Misogynist Soup


To make this week’s Misogynist Soup, you will need the following ingredients:

  • UC Berkeley Republican bake sale organizers.
  • Saudi Arabia.
  • The designers behind the “Anna Rexia” Halloween costume.


… Go Bears?
Image via KDRV.

In opposition to a bill that would potentially allow the UC school system to consider race and gender (as well as ethnicity, national origin, geographic origin, household income and other relevant information) as admissions factors, UC Berkeley Republican students organized a “satirical” counter: a bake sale.

Instead of the typical flat fee for botched Betty Crocker, the treats are priced according to race and sex. For the same product, Native Americans will be charged 25 cents, African Americans 75 cents, Latinos $1, Asians $1.50, whites $2 and women as a whole will receive a 25 cent discount. “If you don’t come, you’re a racist,” the group declared. Insightful.

The point of the event, other than to get rich or die trying, is to “highlight how racist and sexist affirmative action is”. Okay. While affirmative action isn’t a flawless effort, it attempts to create equal footing by benefitting underrepresented groups with a history of discrimination. Let’s take a looksie at a very small window of that discrimination: In 2007, white women earned 78 cents for every dollar a man earned in similar jobs with similar levels of education. Black women, on the other hand, earned 69 cents. Latina women earned 59 cents. There’s a pattern here somewhere.

“We agree that the event is inherently racist, but that is the point,” Berkeley College Republican President Shawn Lewis said. “It is no more racist than giving an individual an advantage in college admissions based solely on their race or gender.”

Is it also no more racist or sexist than giving an individual an advantage in life based solely on being a white male? Just wondering.

CNN, LA Times, Jezebel.


Half a population with no voice.
Image via Hurriyet Daily News.

Saudi Arabia, the only country in the world with the good sense to ban women from driving, has decided to let them vote.

But not in this Thursday’s election or anything. In four years. Progress!

King Abdullah, King of Saudi Arabia and stealer of my heart, announced Sunday that come 2015 — that’s three years after the end of the world — women will be allowed to vote and run in municipal elections. “We refuse to marginalize the role of women in Saudi society,” he said. For a brief moment, crickets in Portugal could be heard.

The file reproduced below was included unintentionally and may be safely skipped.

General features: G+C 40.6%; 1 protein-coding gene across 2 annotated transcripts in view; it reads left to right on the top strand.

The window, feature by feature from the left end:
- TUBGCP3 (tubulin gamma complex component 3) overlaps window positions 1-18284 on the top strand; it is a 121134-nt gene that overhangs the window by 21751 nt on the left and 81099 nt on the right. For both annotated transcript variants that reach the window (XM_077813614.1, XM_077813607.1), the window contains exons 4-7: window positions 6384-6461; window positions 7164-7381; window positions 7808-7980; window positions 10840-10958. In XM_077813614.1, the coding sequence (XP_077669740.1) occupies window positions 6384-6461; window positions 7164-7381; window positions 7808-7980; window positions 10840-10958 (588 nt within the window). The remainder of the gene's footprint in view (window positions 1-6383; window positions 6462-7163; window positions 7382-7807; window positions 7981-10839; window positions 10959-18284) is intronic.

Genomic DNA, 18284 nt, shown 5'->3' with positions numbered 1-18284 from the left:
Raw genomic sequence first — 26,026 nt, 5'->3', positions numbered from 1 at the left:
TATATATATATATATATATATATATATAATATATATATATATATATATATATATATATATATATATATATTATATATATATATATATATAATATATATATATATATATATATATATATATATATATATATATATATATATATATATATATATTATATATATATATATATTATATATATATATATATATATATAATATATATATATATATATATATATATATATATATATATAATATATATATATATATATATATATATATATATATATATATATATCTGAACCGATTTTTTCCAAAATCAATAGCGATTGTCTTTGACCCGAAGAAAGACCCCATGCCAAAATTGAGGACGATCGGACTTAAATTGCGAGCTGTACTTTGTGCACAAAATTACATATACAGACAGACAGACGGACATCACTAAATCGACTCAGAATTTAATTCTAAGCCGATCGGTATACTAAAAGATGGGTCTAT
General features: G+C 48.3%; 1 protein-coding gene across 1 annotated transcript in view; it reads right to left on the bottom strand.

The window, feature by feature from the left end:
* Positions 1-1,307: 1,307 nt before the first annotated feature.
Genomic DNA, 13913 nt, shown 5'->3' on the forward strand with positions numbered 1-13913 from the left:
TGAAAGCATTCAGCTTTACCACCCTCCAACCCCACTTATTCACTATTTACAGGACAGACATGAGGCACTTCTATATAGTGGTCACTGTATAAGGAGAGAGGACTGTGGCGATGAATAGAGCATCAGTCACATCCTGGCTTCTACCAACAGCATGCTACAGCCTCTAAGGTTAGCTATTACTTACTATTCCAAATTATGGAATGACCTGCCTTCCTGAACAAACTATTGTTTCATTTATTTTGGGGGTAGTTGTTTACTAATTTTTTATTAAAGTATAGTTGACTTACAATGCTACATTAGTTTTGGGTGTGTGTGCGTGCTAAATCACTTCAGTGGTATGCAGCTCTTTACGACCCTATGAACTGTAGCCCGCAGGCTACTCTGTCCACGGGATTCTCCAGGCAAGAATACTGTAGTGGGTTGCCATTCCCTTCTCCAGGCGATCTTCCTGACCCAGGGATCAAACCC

Meanwhile, municipal official hopeful Fouad al-Farhan, who formerly found himself behind bars for his criticism of the government, discovered that he’d been withdrawn without explanation from the upcoming election. In other words, welcome to monarchy, girls! Checkmate.

But really, what does it all mean? In addition to the lack of legal command over their own transportation, Saudi women are still required to have the permission of their husbands or a male family member in order to leave the country, get a job, open a bank account, go to school and undergo some medical procedures. Are we expected to believe that the average family is going to excitedly jump into the car together — Dad at the wheel, naturally — and cast their votes in their segregated lines? Or is this an illusion of strides towards equality that will be silenced by the eldest son merely telling his sister “no”?

While this is a relatively bold move for Saudi Arabia and I can’t be upset at any semblance of advancement, perhaps giving women the ability to get to the polls would be a better place to start than telling them they essentially may or may not be able to vote four years from now.

… Other than that, Mrs. Lincoln, how was the play?

New York Times.


Image via Ricky’s.

Despite the fact that one in 200 American women suffers from anorexia, two to three in 100 American women suffer from bulimia and eating disorders have the highest mortality rate of any mental illness, a skeleton dress managed to make the cut as an acceptable sale item for the beauty and costume store Ricky’s.

The costume, titled “Anna Rexia” and labeled as such with a heart on the dress, lest fellow party-goers have any question about what you’re supposed to be, was pulled from the website following controversy. However, it remains for sale at several other online costume retailers. No one really knows why.

To suggest that a disorder with a mortality rate 12 times higher than the death rate of all causes of death for females ages 15-24 years old is somehow sexy, glamorous or fun is horrifying.

ABC News.


Combine all ingredients and bring them to a boil, much like my blood pressure is at the moment. You’ll know it’s done when it tastes like misogyny with a hint of “please tell me this isn’t real life.” Enjoy!

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